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Am J Respir Crit Care Med. 1998 Sep;158(3):985-90.

Bronchial mucosal immunoreactivity of sensory neuropeptides in severe airway diseases.

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  • 1Clinique des Maladies Respiratoires, Hôpital Arnaud de Villeneuve, Montpellier, France.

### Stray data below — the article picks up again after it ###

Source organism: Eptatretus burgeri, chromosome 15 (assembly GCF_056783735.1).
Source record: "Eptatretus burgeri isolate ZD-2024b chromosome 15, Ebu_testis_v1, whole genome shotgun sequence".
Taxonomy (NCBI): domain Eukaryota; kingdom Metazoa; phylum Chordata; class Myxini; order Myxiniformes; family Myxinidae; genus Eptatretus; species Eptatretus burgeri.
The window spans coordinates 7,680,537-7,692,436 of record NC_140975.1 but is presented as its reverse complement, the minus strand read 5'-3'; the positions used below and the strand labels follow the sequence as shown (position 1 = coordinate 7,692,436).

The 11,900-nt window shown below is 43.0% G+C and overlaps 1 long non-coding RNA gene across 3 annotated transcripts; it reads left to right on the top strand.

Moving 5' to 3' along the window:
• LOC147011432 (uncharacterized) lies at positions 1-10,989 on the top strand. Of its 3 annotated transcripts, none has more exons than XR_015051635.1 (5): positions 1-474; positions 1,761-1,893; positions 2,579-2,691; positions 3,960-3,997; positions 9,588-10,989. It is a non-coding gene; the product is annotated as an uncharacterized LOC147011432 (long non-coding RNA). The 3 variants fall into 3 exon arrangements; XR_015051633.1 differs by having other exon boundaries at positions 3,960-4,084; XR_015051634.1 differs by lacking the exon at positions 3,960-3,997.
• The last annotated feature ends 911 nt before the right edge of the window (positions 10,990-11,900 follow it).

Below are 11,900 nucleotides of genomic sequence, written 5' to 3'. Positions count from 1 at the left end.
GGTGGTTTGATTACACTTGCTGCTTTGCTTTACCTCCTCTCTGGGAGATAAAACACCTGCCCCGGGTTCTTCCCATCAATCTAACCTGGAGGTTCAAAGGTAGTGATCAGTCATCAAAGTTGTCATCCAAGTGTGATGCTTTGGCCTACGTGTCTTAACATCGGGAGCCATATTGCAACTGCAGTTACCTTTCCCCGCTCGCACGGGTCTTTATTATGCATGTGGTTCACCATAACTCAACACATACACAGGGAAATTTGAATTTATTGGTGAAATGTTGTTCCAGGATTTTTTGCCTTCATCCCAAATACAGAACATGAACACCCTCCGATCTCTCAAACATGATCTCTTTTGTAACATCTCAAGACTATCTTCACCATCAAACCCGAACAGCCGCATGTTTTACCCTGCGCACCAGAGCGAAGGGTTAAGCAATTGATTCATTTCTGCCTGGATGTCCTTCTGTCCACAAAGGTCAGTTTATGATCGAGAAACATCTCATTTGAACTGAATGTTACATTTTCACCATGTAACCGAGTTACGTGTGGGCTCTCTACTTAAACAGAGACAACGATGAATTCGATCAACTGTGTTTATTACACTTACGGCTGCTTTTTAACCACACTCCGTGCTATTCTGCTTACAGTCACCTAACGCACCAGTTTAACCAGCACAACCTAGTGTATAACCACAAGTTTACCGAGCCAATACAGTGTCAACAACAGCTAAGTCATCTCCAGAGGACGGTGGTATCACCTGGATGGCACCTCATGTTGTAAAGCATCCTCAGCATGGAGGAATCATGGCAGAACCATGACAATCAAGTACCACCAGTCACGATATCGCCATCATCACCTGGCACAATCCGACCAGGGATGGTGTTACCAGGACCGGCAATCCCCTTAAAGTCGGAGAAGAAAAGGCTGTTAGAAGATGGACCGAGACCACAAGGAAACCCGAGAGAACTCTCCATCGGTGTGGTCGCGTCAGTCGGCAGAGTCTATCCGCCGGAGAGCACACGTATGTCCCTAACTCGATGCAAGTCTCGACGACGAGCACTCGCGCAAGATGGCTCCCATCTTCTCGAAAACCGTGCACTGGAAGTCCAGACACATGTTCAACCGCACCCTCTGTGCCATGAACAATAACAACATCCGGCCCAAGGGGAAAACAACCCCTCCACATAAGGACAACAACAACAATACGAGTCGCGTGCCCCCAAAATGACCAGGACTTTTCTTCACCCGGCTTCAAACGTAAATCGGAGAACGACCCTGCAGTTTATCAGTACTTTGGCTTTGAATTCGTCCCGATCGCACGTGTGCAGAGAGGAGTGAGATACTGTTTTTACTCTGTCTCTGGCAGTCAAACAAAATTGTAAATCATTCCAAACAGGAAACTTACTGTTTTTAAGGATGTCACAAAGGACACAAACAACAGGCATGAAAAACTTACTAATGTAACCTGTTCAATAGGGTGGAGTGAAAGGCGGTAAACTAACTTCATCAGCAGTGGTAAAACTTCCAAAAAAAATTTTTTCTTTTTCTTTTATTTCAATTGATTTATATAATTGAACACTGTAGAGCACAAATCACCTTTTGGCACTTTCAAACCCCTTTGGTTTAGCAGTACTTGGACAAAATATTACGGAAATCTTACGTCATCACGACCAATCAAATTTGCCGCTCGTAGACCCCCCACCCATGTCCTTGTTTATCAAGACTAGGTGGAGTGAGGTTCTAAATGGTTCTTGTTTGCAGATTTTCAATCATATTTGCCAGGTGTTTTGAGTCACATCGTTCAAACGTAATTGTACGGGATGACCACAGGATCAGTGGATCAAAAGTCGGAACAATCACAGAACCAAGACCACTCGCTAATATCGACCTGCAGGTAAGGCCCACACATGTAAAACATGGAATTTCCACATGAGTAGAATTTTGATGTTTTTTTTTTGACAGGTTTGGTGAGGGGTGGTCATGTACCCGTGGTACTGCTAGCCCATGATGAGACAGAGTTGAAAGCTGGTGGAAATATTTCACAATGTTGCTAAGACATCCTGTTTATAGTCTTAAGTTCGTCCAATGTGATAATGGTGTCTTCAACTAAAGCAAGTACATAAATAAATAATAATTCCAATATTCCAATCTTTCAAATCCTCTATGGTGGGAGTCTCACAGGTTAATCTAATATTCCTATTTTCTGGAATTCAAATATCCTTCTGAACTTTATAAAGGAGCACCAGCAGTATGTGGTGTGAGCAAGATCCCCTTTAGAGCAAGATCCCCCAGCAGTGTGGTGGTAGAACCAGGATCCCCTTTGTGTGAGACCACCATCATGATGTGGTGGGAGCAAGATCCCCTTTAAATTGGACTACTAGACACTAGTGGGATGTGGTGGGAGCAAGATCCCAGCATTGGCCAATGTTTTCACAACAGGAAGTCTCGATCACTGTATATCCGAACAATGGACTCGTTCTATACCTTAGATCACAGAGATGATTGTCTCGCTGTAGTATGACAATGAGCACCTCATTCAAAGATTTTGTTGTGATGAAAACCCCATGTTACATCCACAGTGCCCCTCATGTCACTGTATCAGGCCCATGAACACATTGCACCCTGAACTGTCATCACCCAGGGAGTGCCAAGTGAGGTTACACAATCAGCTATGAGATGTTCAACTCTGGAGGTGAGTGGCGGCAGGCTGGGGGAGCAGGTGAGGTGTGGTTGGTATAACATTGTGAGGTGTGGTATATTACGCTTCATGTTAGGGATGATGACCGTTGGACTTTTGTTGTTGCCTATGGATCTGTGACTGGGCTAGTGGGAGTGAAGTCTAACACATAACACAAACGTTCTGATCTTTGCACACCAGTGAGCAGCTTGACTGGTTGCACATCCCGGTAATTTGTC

Neuropeptides act on most of the components of the bronchial environment. They influence bronchomotor tone and bronchial vascular caliber and permeability. To investigate the nonadrenergic, noncholinergic system within the airways in asthma and chronic bronchitis, we performed endobronchial biopsies in 16 normal human volunteers, 49 patients with asthma of varying severity, including 16 patients treated with oral corticosteroids, and 13 patients with chronic bronchitis. Frozen sections of biopsies stained with specific antibodies against the neural marker PGP 9.5, vasoactive intestinal peptide (VIP), substance P (SP), calcitonin gene-related peptide (CGRP), and neuropeptide Y (NPY) were analyzed for the presence of nerves through indirect immunofluorescence. Nerves were present in most of the biopsies and were found within and below the epithelium and adjacent to smooth muscle, glands, and blood vessels. By comparison with those in normal subjects, the numbers of VIP-immunoreactive nerves were not significantly decreased in patients with asthma and chronic bronchitis, but NPY-immunoreactive nerves were significantly decreased in the smooth muscle of these latter two groups of patients (p < 0.005). There was no correlation between disease severity and the number of nerves found in the biopsies. This study does not confirm previous findings in autopsy material of some defects in sensory and VIP-containing nerves in severe asthma.

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